It is also likely that the public doesn’t really know what it means for companies, or even churches, to have religious freedom—just that it makes sense. Could we gain more insight on this by considering a contemporary controversy? A “hot button” issue at the moment is what many have called the “contraception mandate.” Here, the pollsters have some interesting data, but first a methodological question: If people are asked about exemptions from the mandate, won’t they just use the question as a proxy for their views on either contraception or healthcare reform, or both? Separating those issues is admittedly hard, but the data may nevertheless tell us something about the public’s sense of the freedom of the church—in particular, what counts as “the church.”

In a March 2012 Public Religion Research Institute poll, Americans were asked if publicly held corporations should be required to provide health plans including contraception at no cost. A total of 62 percent said yes. For “churches, and other places of worship,” only 42 percent said yes. In between were religiously affiliated colleges (54 percent) and hospitals (57 percent). Since the underlying issues of contraception and the Affordable Care Act were the same in each case, the percentages for these three types of institutions should provide us with at least a rough reflection of the public’s sense of the relative strength of each one’s claim for a religiously based exemption.

The take-home here, I think, is twofold. First, the public does seem to believe that there is something to the concept of the freedom of the church; and second, there is a stronger claim for the exercise of that freedom for churches as places of worship than for, say, Notre Dame, Baylor or the country’s large network of religiously-affiliated hospitals.

Satanists Claim Hobby Lobby Exemption from Abortion Informed-Consent Laws (via Huffington Post)

The Huffington Post reports that The Satanic Temple believes that its religious rights are infringed when its members receive anti-abortion pamphlets and information in those states that require informed consent before proceeding with an abortion. The Satanists seem to believe that they can use the Hobby Lobby decision to press their claim. You can see some of the other beliefs of the Satanists at the link.

But the informed-consent laws that the Satanists object to are state laws. This is the document that the Huffington Post pastes onto its story purporting to evidence the claim. Although it does tend to be forgotten and get lost in the nonsense (even by some Supreme Court Justices who took part in the decision), it’s important to remember that Hobby Lobby was a decision under the Religious Freedom Restoration Act. RFRA applies only against the federal government. Perhaps there are some federal abortion informed-consent laws that the Satanists object to as well (though the Huffington Post did not list any of those). At any rate, RFRA won’t be of much help to the Satanists if they are objecting to state informed-consent laws.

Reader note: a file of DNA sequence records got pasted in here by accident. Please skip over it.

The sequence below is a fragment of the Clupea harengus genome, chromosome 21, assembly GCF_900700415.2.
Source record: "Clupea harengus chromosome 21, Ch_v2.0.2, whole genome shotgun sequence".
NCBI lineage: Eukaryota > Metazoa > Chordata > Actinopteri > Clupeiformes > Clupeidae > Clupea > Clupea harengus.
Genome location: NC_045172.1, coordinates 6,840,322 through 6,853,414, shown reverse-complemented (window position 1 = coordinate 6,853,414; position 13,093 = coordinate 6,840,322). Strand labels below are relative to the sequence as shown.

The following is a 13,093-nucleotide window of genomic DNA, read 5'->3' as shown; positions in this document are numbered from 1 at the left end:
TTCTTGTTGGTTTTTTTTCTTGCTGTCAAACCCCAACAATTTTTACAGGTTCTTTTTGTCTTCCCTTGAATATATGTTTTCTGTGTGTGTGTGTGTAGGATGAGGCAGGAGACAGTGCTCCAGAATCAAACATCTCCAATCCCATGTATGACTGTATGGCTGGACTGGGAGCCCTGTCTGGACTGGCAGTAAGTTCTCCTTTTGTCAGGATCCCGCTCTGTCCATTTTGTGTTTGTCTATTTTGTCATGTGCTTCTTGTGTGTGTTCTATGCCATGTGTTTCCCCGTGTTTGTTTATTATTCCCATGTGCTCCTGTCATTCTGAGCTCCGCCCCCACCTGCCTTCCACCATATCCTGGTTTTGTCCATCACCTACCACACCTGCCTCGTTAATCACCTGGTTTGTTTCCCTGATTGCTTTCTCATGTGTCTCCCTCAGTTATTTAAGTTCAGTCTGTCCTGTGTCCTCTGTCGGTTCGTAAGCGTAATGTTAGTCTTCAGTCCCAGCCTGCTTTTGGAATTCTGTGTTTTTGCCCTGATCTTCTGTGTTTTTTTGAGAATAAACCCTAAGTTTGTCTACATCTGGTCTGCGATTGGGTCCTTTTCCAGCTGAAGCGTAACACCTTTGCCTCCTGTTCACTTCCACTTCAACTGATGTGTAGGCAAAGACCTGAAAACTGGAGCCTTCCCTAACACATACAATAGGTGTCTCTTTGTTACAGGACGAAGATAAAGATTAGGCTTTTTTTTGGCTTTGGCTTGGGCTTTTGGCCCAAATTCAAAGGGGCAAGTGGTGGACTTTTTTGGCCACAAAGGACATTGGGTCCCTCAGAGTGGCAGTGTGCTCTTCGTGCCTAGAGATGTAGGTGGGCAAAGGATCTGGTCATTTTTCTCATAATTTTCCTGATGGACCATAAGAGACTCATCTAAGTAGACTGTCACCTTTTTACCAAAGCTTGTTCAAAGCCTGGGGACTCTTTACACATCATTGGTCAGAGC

That’s of course all before getting to the test that RFRA actually sets out, even if RFRA applied (which it doesn’t). The Satanists would need to show that the mere reception of information about abortion intended to render their consent to an abortion informed imposed a substantial burden on their religious exercise. That seems rather different to me than the threats of financial penalty imposed by the contraceptives mandate on Hobby Lobby. The Satanists would also need to counter the government’s compelling interest in ensuring that a person’s consent was indeed informed before proceeding with an abortion, as well as satisfy the least restrictive means analysis. That would be a challenging standard to meet as well.

The Civil Religion of the First World War

Yesterday was the centenary anniversary of the beginning of World War I. On July 28, 1914,  one month after Archduke Franz Ferdinand of Austria was assassinated, the Austro-Hungarian empire made its first moves against Serbia. The Great War would end more than four years later.

This weekend, I visited the Museum of Fine Arts in Boston, which was hosting a very fine exhibit of American World War I posters. I was struck by the powerful imagery of civil religion in many of them. Here are two exhorting the purchase of war bonds that stood out to me as particularly representative of the genre:

World War I #2

World War I #1

And this afternoon, to remember the War, Mark and I visited the Flag Pole Green in Queens, New York, which has this lovely memorial to the men of Queens who died in the War:

World War I #3Just a few fragments of civil religion–that perennial social coagulant–in memory of the war to end war.